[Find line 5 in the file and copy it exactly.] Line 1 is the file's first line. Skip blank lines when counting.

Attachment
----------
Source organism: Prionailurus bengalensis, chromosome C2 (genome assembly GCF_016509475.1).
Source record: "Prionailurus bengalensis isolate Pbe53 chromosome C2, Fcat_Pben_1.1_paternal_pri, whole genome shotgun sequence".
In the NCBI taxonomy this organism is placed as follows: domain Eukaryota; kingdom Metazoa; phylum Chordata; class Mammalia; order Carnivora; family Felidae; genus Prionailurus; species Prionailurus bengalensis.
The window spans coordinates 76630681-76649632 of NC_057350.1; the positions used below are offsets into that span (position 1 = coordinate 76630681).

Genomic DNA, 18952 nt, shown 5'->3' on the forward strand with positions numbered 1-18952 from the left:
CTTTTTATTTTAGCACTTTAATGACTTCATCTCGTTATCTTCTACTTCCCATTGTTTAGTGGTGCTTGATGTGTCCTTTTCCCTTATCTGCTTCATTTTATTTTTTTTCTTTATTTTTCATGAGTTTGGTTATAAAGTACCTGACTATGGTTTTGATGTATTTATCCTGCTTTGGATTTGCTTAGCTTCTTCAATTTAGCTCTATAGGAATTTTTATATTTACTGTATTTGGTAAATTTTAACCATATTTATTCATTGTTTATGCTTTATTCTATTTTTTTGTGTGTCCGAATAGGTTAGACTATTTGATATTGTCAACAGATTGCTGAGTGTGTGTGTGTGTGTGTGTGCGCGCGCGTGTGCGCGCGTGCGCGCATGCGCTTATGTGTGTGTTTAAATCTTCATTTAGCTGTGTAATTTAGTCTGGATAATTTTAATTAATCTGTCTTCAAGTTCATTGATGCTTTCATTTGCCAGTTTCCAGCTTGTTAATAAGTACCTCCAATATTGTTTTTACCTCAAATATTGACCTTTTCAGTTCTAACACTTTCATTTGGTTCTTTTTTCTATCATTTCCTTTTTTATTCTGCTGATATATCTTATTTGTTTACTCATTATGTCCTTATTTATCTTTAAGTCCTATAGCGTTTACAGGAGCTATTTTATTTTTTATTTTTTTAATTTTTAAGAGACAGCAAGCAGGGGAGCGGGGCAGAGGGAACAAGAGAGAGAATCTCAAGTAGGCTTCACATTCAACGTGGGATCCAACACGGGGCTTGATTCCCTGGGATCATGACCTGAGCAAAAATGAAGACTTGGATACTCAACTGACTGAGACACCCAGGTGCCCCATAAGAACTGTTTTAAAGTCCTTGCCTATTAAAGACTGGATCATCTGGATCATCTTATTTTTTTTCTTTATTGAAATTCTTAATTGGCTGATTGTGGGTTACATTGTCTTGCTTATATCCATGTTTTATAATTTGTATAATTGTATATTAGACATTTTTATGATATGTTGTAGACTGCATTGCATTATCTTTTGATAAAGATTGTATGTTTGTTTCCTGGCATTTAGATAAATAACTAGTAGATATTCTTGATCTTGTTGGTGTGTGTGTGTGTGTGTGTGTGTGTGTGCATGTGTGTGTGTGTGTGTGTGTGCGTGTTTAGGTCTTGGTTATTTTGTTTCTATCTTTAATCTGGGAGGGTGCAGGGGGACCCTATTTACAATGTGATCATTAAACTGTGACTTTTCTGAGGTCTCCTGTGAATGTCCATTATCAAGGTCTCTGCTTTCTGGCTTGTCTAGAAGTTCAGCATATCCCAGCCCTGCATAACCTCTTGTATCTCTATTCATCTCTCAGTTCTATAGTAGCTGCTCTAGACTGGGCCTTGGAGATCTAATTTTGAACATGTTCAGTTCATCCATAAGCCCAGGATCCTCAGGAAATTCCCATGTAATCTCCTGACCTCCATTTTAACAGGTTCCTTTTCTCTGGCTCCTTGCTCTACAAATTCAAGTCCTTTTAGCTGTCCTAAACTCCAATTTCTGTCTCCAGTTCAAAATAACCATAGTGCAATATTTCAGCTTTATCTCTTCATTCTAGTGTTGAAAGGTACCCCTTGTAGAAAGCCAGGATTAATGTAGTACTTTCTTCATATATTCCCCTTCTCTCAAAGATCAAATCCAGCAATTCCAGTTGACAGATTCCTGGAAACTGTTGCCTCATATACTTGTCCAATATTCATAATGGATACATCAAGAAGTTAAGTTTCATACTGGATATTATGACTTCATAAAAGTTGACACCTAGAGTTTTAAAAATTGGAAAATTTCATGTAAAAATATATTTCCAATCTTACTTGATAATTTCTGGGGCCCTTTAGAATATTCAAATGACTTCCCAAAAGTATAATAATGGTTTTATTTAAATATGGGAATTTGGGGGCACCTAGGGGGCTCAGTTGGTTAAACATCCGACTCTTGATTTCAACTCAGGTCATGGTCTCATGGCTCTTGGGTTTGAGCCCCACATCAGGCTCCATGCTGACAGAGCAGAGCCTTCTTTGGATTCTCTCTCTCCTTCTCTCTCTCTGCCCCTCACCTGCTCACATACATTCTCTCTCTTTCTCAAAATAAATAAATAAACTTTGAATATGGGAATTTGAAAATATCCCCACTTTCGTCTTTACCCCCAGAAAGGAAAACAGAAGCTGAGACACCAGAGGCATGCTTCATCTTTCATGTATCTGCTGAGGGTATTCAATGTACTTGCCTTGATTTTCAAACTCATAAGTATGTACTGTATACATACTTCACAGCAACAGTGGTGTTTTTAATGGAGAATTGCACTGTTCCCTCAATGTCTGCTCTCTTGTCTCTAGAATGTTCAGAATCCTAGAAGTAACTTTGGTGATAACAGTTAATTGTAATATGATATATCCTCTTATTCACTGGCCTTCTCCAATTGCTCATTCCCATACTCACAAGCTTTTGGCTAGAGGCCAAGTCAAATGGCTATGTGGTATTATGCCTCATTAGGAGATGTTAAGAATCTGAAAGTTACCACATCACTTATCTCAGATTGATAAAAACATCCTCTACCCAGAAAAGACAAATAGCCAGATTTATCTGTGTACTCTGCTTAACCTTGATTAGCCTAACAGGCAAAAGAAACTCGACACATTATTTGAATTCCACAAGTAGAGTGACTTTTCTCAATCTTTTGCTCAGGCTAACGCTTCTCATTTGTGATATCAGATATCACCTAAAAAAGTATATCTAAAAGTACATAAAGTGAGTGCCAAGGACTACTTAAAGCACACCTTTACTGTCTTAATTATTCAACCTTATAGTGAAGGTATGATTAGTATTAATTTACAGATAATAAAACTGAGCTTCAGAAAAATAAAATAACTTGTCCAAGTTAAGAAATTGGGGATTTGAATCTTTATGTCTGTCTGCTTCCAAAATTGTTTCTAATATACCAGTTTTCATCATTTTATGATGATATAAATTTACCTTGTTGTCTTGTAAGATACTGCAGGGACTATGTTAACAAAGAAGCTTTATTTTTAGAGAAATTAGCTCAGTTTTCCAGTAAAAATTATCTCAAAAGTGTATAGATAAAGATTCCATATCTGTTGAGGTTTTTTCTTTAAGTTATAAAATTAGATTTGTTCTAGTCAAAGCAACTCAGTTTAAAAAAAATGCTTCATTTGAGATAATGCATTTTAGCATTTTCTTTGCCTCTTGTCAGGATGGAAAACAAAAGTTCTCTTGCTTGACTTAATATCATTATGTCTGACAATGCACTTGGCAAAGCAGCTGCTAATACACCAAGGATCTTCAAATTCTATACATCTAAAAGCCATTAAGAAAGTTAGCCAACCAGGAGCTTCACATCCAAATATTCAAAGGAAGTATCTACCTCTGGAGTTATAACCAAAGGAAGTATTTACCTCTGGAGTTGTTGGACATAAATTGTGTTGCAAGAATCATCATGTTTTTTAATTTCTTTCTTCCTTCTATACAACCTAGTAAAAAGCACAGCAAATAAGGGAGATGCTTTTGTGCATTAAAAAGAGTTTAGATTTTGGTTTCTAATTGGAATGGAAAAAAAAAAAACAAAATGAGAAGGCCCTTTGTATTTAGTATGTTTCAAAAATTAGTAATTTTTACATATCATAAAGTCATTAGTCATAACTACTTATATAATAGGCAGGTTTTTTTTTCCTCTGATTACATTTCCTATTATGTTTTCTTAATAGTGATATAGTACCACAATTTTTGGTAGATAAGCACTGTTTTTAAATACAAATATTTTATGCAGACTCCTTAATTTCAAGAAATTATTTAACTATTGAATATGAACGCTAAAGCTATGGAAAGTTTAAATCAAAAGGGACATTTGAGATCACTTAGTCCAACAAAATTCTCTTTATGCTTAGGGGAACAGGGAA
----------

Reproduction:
Genomic DNA, 18952 nt, shown 5'->3' on the forward strand with positions numbered 1-18952 from the left: